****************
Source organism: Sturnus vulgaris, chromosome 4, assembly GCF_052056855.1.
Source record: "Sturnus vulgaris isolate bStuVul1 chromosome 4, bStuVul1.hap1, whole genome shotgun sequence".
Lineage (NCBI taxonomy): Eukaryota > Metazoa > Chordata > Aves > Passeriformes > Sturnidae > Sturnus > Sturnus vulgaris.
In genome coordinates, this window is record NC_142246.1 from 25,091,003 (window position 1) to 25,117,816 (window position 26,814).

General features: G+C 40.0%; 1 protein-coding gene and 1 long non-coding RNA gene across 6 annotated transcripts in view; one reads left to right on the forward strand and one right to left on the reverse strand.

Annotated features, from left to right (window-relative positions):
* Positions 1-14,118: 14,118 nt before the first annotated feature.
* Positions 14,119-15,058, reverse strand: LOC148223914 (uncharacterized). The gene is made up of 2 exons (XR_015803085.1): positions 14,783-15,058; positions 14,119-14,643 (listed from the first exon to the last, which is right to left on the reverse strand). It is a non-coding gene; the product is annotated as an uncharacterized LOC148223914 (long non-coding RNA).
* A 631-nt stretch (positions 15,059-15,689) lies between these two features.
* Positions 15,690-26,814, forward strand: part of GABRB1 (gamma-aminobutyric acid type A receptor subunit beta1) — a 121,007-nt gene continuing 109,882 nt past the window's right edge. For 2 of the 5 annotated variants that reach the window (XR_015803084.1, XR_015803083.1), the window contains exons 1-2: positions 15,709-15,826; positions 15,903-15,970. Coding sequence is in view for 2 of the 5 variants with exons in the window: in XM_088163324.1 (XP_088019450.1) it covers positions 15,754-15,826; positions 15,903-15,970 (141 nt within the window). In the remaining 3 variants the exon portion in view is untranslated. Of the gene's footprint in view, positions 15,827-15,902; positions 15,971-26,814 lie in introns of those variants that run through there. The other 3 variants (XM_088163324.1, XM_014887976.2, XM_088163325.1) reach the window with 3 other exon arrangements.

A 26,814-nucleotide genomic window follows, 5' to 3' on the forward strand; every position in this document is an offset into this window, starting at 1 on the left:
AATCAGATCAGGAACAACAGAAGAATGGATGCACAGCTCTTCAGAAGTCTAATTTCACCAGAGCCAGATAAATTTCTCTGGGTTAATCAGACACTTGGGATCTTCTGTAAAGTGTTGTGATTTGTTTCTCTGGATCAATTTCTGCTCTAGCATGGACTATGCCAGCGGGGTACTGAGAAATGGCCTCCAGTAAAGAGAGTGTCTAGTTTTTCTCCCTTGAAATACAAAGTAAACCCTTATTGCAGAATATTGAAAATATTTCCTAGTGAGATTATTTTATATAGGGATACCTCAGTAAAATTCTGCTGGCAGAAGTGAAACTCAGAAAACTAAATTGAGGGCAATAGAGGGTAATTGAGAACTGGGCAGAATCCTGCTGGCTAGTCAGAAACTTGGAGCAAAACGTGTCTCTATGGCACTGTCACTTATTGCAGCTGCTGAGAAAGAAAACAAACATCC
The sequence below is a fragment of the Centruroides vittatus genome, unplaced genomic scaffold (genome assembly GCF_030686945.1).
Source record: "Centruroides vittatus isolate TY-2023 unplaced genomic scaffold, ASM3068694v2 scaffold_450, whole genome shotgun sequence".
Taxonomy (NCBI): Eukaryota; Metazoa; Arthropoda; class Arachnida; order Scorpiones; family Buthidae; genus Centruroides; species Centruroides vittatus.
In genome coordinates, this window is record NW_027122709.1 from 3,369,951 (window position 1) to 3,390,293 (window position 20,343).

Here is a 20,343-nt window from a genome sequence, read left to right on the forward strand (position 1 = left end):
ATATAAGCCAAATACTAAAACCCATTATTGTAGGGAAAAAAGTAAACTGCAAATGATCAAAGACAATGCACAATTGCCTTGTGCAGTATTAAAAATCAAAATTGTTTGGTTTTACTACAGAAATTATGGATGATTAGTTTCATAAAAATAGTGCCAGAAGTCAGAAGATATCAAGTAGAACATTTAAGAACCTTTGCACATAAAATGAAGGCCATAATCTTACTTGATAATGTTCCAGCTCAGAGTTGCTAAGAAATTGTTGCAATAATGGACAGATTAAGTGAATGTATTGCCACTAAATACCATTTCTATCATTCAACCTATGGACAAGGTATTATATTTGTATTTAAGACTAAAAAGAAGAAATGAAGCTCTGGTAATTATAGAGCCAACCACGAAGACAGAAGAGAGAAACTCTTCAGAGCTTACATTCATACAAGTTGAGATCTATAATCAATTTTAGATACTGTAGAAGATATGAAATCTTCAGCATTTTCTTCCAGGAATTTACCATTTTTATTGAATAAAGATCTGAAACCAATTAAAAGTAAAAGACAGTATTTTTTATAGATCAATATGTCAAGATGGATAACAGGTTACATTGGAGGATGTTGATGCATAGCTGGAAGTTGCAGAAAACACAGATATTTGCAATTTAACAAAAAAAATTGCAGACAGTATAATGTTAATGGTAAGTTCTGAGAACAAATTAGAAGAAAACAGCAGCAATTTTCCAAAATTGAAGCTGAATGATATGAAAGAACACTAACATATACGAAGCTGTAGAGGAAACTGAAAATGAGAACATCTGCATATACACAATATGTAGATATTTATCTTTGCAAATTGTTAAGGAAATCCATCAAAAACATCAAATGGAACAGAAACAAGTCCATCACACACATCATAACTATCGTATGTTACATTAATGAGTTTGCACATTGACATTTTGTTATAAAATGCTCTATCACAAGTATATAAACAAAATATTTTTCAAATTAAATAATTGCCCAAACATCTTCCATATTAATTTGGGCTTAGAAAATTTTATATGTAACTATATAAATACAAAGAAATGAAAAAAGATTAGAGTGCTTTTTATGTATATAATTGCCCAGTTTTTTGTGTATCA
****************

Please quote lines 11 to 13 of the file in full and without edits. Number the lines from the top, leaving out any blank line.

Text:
A 26,814-nucleotide genomic window follows, 5' to 3' on the forward strand; every position in this document is an offset into this window, starting at 1 on the left:
AATCAGATCAGGAACAACAGAAGAATGGATGCACAGCTCTTCAGAAGTCTAATTTCACCAGAGCCAGATAAATTTCTCTGGGTTAATCAGACACTTGGGATCTTCTGTAAAGTGTTGTGATTTGTTTCTCTGGATCAATTTCTGCTCTAGCATGGACTATGCCAGCGGGGTACTGAGAAATGGCCTCCAGTAAAGAGAGTGTCTAGTTTTTCTCCCTTGAAATACAAAGTAAACCCTTATTGCAGAATATTGAAAATATTTCCTAGTGAGATTATTTTATATAGGGATACCTCAGTAAAATTCTGCTGGCAGAAGTGAAACTCAGAAAACTAAATTGAGGGCAATAGAGGGTAATTGAGAACTGGGCAGAATCCTGCTGGCTAGTCAGAAACTTGGAGCAAAACGTGTCTCTATGGCACTGTCACTTATTGCAGCTGCTGAGAAAGAAAACAAACATCC
The sequence below is a fragment of the Centruroides vittatus genome, unplaced genomic scaffold (genome assembly GCF_030686945.1).